Because of movies like The Wolf of Wall Street, people now think they have an idea of what being a good salesperson involves: sell hard, get in their face, and be a bit crazy!
But actually, the sales landscape has changed. It is no longer possible to ram an idea or product down someone’s throat, as people are growing more informed before they make a decision to purchase. The sales process is just as much about nurturing the customer and making them feel important.
Every person in every role would benefit from having sales knowledge – not a day goes by where you won’t use skills developed in sales. As a wise man once said, ‘job titles don’t matter. Everyone is in sales. It’s the only way we stay in business.’
With that in mind, what skills will you need to develop when starting your first role?
If you think of communication skills, you will often think of speaking first. But the best salespeople will tell you that listening is even more important than speaking. Those that are all mouth and no ears will have real difficulty getting to grips with the needs or personality of their potential customer, which is a massive factor when trying to negotiate.
Written communication skills are also essential, because these days, just as much of the sales process is completed through email, and even social media.
We mean this in more ways than one. You should be able to adapt to new technology, to new training, but also adapt to each customer. For example, you will need to approach Marjorie, grandmother of 3, in a different way to Bill the construction worker.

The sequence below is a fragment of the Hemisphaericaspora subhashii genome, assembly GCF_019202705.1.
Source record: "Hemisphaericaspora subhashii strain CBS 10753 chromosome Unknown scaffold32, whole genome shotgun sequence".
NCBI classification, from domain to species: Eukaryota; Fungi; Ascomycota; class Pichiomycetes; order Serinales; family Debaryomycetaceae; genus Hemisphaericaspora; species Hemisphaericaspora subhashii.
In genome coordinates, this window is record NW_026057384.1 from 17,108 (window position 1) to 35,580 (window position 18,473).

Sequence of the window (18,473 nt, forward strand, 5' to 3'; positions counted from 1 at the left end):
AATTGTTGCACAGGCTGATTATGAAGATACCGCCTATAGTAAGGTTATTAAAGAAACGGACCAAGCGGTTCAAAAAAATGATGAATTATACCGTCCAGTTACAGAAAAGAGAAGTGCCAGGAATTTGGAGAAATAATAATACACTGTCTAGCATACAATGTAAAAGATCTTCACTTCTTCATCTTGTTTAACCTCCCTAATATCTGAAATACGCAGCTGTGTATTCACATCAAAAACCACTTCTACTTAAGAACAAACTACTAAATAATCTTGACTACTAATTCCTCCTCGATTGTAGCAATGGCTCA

With experience, you will be able to get a feel of whether you can crack a joke, or keep the conversation strictly professional. Your increasing ability to think on your feet and mirror the customer will make you both likeable and relatable – a life skill anyone would benefit from.
Employers are looking for someone who can settle in quickly, and adapt to learn the ins and outs of what they’re selling. In the early stages of your role, don’t be afraid to politely ask the customer if you can put them on hold while you look up vital information – the more valuable information you can give them, the better.
By applying yourself and being patient, you will build an effective understanding of the product or service you’re selling, which will also help you understand when to offer a special deal during negotiations.
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Salespeople need to show persistence (and we don’t mean nagging the same customer’s ear off all day every day!). This means being able to bounce back from rejection, and maintaining your same positive energy with the next potential customer.
For every sale you miss because you’re too enthusiastic, you will miss a hundred because you’re not enthusiastic enough. So don’t let negativity drive you down – your resilience will result in confidence which will rub off on the customer.
You’d be forgiven for thinking that organisation is one of the most common traits that employers look out for any role. While that’s mostly true, a salesperson will need to be aware of their ‘sales pipeline’ – in other words, how close sales prospects are to making a purchase or reaching a quota.
This means you will need to be highly organised to plan who needs to be contacted, when, and whether they’ve recently been in touch. Being organised and prioritising certain tasks and customers will help you smash targets, and put you in line for sales bonuses!
Without going overboard, being tenacious and energetic on the phone is important to add value to your customer. No salesperson can ever be successful if they sound like they’re still in bed.
A dynamic energy will not only help you close sales, but if you’re on an apprenticeship, it will help you close in to that full time position.